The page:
*John Senders (home page)  is one of the pioneers in the field of visual demand (and is featured in the video above). He proposed the idea of studying cycling visual demand in the first place. He will work on theoretical aspects in particular.

*Tuomo Kujala (LinkedIn)  has studied visual demand in automotive environments, and has done extensive visual occlusion studies. He will try to relate this project to earlier research and will work on data interpretation.

We are open to adding new people to the core team, especially experts in cycling safety.


What do we plan to do next?

1. First and foremost: we plan to self-experiment and take the personal risks before we allow anyone else to participate. We don’t think there are any real risks, but… We will report our results on this blog as we get them. The figure below shows some pre-pre-pilot results, but those mainly show that the data collection method works. Critical technical parts of the experiment are still missing.



Results from pre-pre-pilot, subject A. A drove along a straight isolated track of cycleway, and pressed a button whenever his eyes were shut.  The blue line is speed in kmh. The red lines are above 12 when A kept his eyes shut, below 8 when he had them open.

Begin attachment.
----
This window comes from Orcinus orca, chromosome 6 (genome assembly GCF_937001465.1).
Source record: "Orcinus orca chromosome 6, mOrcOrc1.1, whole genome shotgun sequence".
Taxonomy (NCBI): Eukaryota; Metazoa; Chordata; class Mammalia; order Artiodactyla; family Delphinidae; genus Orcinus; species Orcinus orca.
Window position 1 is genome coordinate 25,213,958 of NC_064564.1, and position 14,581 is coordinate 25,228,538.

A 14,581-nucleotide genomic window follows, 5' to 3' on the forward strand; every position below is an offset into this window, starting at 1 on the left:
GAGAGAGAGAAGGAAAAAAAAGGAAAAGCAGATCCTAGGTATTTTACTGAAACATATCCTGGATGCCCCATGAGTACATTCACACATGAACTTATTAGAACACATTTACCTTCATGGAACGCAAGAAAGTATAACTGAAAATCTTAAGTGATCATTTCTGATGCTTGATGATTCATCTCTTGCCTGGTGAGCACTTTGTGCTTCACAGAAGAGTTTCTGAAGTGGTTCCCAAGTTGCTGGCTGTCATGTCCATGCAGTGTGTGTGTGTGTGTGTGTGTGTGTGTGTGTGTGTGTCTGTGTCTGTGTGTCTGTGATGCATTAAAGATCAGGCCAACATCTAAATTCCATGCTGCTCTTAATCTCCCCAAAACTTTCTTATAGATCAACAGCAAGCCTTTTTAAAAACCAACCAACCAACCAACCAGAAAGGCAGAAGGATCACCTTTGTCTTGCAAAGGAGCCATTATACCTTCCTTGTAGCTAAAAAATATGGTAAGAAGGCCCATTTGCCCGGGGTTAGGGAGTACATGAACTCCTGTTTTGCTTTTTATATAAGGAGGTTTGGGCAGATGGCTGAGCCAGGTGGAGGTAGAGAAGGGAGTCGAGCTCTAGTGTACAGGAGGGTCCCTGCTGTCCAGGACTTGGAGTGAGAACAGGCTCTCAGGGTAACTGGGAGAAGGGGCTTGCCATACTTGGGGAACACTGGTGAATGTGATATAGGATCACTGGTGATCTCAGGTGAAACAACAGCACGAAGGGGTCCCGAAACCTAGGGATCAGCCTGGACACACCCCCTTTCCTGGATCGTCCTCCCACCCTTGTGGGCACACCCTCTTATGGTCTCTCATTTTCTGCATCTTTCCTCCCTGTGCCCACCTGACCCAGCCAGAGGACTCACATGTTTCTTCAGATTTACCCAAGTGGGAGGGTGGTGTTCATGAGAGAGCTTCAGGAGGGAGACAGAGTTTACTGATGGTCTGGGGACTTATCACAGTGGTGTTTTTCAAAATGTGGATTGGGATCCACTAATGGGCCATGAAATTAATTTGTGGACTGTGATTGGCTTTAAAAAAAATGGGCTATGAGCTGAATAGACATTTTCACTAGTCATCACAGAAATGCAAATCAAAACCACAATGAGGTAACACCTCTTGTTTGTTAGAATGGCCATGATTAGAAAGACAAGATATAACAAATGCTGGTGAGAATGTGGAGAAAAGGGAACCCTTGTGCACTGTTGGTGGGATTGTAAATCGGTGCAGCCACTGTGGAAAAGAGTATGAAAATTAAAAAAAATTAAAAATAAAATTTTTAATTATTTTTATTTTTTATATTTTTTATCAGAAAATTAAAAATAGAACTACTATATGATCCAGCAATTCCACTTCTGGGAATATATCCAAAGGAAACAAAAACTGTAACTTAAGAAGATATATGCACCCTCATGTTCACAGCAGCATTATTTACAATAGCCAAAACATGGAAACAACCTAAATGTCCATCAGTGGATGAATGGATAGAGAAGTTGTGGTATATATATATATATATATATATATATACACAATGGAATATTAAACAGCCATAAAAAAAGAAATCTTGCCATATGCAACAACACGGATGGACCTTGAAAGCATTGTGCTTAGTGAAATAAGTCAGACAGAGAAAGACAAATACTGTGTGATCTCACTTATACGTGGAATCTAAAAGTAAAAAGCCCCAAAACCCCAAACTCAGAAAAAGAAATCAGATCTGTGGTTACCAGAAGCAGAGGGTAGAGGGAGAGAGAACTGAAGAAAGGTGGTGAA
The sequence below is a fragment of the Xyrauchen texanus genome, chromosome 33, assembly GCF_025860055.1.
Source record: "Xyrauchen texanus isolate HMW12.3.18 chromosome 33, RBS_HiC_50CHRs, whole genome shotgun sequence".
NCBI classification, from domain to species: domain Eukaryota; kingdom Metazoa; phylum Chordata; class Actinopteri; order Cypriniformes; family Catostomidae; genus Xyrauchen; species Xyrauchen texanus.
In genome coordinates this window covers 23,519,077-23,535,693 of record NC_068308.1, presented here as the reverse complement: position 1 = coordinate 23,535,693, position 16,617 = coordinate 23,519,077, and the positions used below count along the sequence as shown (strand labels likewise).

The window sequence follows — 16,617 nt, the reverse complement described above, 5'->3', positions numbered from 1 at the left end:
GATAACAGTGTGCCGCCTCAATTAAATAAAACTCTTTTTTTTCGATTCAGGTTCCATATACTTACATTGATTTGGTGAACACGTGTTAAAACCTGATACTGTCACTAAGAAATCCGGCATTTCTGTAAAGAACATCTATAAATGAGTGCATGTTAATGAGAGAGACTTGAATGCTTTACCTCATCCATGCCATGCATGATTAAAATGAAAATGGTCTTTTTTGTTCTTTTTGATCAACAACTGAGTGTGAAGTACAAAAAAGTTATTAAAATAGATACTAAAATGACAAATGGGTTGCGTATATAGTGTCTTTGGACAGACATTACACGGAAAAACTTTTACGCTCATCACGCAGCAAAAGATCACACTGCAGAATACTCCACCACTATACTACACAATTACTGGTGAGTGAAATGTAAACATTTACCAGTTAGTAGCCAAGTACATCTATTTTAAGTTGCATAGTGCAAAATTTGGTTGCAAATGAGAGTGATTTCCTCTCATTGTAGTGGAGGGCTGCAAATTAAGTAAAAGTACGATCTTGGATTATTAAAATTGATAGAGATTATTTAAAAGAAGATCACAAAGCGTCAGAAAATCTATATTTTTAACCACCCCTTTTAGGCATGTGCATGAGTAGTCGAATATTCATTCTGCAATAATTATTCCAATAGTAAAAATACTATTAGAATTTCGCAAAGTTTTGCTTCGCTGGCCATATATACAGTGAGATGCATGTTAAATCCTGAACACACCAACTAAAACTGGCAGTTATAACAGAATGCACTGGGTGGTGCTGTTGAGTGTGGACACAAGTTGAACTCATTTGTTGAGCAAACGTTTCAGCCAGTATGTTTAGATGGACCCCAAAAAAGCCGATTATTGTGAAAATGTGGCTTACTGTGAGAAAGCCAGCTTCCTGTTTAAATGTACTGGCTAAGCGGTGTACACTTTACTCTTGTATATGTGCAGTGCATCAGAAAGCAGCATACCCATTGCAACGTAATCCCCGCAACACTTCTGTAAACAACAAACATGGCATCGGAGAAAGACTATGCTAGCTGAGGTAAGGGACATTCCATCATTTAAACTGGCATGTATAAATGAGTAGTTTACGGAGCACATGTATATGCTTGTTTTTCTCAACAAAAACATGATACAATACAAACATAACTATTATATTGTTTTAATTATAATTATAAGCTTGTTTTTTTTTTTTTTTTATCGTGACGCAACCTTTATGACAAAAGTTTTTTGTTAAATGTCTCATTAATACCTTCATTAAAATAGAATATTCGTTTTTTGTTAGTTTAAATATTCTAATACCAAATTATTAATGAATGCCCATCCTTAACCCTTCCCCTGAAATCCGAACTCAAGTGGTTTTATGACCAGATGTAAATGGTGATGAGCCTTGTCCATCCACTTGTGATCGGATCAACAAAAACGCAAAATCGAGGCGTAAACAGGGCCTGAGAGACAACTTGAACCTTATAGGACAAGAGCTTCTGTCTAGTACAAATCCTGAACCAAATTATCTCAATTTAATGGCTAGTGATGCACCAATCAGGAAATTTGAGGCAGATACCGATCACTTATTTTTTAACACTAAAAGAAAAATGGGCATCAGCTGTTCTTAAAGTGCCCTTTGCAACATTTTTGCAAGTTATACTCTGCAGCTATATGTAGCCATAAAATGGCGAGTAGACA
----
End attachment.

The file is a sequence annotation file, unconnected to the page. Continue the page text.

2. We plan to seek volunteers in July-August 2014 in the Turku region. Self-experimentation is useful up to a point, but it does not give a large enough dataset. The experiment is actually much safer than it sounds, but it does require a certain amount of craziness in the volunteers. We already have a few such volunteers lined up, but we could almost certainly use more.

3. We plan to publish the results. Even though this is a free-time zero-budget project, we seriously aim to get peer-reviewed results. If we cannot get published in a peer-reviewed scientific journal, we will publish on this blog.

If you are a moderately insane cyclist in the Turku region, and are potentially interested in volunteering, please contact Jakke.Makela{at}

See also Blindspin project page.